5 cooking methods to keep your heart (and tummy!) happy

A whole golden brown roast chicken with assorted roast vegetables.

When it comes to a heart healthy diet, how you cook your food can be just as important as the sorts of ingredients you choose. From steaming to poaching to stewing, these five cooking methods will give you nutritional bang for your home cooking buck.

The benefits of home cooking

Cooking at home is an important part of a healthy eating plan. You can choose high-quality ingredients, opt for recipes packed with fresh produce, and substitute unhealthy ingredients like salt and butter with heart-healthy alternatives like herbs, spices and olive oil.

But it’s also worth remembering that how you cook is just as important as what you cook. A piece of fresh fish is a great choice, but the choice between deep frying and steaming will make a huge difference to the nutritional value of your meal. That’s because unhealthy cooking techniques (like frying) can add unnecessary kilojoules, while the type of fat or oil you choose (like butter, ghee, lard, palm or coconut oil) can result in unhealthy fats on your plate.

The good news? There are lots of cooking techniques out there that can do wonders for your heart health – and your tastebuds! What’s more, you don’t need to be a master chef to give them a go.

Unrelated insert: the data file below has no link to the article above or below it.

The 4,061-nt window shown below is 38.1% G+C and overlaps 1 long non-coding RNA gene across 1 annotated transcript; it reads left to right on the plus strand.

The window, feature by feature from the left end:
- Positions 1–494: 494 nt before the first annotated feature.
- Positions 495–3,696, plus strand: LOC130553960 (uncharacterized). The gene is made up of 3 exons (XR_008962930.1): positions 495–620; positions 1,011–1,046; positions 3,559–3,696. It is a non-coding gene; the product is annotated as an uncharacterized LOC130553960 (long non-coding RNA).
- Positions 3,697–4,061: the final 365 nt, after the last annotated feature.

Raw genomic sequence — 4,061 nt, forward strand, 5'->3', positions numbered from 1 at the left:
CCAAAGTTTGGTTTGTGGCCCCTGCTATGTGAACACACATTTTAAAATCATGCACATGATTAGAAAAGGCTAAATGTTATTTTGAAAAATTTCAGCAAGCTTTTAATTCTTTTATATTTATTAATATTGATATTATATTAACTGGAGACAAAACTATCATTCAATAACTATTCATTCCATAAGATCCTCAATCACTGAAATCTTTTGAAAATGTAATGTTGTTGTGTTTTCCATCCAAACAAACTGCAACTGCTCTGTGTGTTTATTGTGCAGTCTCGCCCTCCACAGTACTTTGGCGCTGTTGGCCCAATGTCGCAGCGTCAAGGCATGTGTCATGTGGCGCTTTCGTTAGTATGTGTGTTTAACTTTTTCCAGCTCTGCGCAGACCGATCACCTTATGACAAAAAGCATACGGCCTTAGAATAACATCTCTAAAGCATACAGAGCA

Here are some of our favourites.

Five heart-healthy cooking techniques (that anyone can try!)


Steam fresh or frozen veggies by placing a steam basket over a saucepan of boiling water. Cover with a lid and cook until tender. You can also steam vegetables in the microwave for a few minutes – just use a microwave safe container and lid, leaving one corner open to vent.


Poach delicate foods like eggs, fish or fruit by submerging them into a gentle simmering liquid. Unlike boiling, poaching is done over a low heat and can be used for sweet or savoury ingredients.

Stir-fry or sauté

Stir-fry or sauté vegetables for quick and tasty results. Throw your veggies in a frying pan or wok on high heat using a small portion of olive, canola, sunflower, soybean or peanut oil. Top it up with a splash of water as you cook.    


Roast meats by placing them in a baking dish in the oven. Add 1 to 2 cm water and some herbs to the bottom of the pan for extra flavour. You can also use a lined tray or grill tray as a healthy substitute for deep frying.

Casserole or stew

Casserole or stew meat at low temperatures for longer periods for delectable, falling-off-the-bone consistency. Trim any fat from the meat before you start cooking and pair with veggies and legumes (like lentils or beans) for an extra nutritional kick.


Logo of Coles and Heart Foundation

Coles has partnered with the Heart Foundation to provide this content to you and help Australians live healthier and happier lives.

For personalised heart health information and support, contact the Heart Foundation Helpline 13 11 12.


Healthier living starts here

Whether you’re looking for tasty and nutritious midweek dinner ideas or are catering for a range of dietary requirements, we have you covered with our healthy recipe collections

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